1934, TSPDT Rank #299
The third film in my Josef von Sternberg marathon.
The Scarlet Empress is definitely the most bizarre, lavish, insane, beautiful, intense, ridiculous, and masterful period piece I have ever seen. I had heard all this and more about this penultimate collaboration between Sternberg and Marlene Dietrich many times over in the past, but I never believed it could be true until I actually witnessed it for myself. Actually, its glorious madness far exceeded what I had heard. I'm sure Ken Russell must have got quite a bit of his inspiration from this film, as I was reminded of his work in many of the sequences. I don't know a lot about what was going on in Sternberg's personal life at this point, but it seems like his collaboration with Dietrich had reached an overly decadent peak of greatness which could not possibly be topped, and which seems to signal a certain absence of sanity. But sometimes what is lacking in a great artist's sanity is balanced out by the greatness of their work - and that would definitely be the case with this film. Sternberg had obviously mastered the process of making sound pictures since his unsteady direction of The Blue Angel four years earlier, as evidenced by the perfect synthesis of blisteringly wild Russian music, blinding lighting, brilliant camerawork, grotesque and extravagant sets, and performances which are well at home with the lunacy that surrounds them. Marlene Dietrich's performance and overall presence is too sublime to accurately put into words. Her portrayal of Catherine the Great in her transformation from an innocent, naive German princess to the supremely powerful and sexually manipulative empress of Russia is most likely her best performance, and the way Sternberg presents her on the screen made me want nothing less but to worship her like a goddess. That is the power this film has, and I'm sure that I will see more and more in it the more I watch it. In the meantime, believe what has been said over the many years since The Scarlet Empress was released, and then watch it and feel your eyes all but fall out of their sockets when you give yourself over to this twisted masterpiece that somehow got released by the assembly line Hollywood system of the golden age era of the 1930s, right at the dawn of the Hays Code. "There is no emperor ... only an empress."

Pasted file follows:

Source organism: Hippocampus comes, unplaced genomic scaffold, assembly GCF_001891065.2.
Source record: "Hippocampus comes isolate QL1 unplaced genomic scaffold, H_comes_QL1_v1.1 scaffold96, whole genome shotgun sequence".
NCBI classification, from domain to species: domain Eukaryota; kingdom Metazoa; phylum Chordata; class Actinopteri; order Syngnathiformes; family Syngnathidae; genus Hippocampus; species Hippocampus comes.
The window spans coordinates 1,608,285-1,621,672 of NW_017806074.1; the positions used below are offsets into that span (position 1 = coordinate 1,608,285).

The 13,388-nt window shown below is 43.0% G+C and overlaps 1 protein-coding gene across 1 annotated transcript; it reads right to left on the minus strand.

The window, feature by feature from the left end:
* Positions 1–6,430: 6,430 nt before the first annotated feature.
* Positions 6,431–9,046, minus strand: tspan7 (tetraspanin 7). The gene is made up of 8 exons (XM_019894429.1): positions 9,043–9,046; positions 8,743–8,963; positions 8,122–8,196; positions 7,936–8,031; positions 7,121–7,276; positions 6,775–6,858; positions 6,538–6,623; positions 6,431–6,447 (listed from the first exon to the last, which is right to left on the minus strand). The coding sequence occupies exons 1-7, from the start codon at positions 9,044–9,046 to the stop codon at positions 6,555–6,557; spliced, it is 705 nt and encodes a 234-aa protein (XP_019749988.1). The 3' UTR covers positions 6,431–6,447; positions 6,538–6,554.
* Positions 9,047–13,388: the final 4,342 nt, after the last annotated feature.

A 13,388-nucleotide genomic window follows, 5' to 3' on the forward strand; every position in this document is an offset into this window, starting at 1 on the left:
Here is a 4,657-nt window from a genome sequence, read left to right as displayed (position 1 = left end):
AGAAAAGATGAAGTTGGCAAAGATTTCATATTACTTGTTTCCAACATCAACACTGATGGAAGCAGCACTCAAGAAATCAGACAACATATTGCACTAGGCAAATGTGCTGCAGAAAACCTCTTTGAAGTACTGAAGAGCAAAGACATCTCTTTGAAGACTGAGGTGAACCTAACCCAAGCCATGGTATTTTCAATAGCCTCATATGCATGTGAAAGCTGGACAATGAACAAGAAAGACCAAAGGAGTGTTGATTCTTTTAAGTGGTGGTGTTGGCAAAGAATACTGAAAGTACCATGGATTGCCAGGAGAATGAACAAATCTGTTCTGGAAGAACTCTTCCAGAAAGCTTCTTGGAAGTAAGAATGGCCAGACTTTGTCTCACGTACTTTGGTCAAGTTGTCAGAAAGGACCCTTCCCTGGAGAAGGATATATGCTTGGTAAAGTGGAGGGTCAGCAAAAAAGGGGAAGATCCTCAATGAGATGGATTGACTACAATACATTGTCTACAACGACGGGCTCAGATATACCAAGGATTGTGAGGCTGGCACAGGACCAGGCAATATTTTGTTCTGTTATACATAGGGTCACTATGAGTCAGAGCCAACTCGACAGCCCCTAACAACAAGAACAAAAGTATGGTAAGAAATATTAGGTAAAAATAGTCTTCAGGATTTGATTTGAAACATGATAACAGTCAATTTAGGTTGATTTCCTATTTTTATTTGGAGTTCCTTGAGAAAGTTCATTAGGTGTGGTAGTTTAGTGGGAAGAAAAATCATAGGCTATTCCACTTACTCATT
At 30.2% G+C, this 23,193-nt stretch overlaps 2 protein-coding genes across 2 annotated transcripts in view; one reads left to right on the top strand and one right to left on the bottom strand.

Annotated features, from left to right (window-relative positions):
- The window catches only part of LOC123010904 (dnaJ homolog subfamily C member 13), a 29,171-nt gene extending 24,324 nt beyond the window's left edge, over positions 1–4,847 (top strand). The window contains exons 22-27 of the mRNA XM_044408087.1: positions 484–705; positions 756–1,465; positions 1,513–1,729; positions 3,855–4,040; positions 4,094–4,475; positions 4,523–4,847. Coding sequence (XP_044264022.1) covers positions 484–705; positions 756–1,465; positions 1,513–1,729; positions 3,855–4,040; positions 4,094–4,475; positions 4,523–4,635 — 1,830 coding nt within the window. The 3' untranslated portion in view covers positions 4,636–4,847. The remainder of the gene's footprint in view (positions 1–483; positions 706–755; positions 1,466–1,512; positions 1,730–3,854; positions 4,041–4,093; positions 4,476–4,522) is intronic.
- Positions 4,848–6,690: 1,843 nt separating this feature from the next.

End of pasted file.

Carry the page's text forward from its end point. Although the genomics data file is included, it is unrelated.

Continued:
After this film, Sternberg and Dietrich had one more collaboration in them before they parted ways for good. I'll have that one up next just as soon as I get around to it.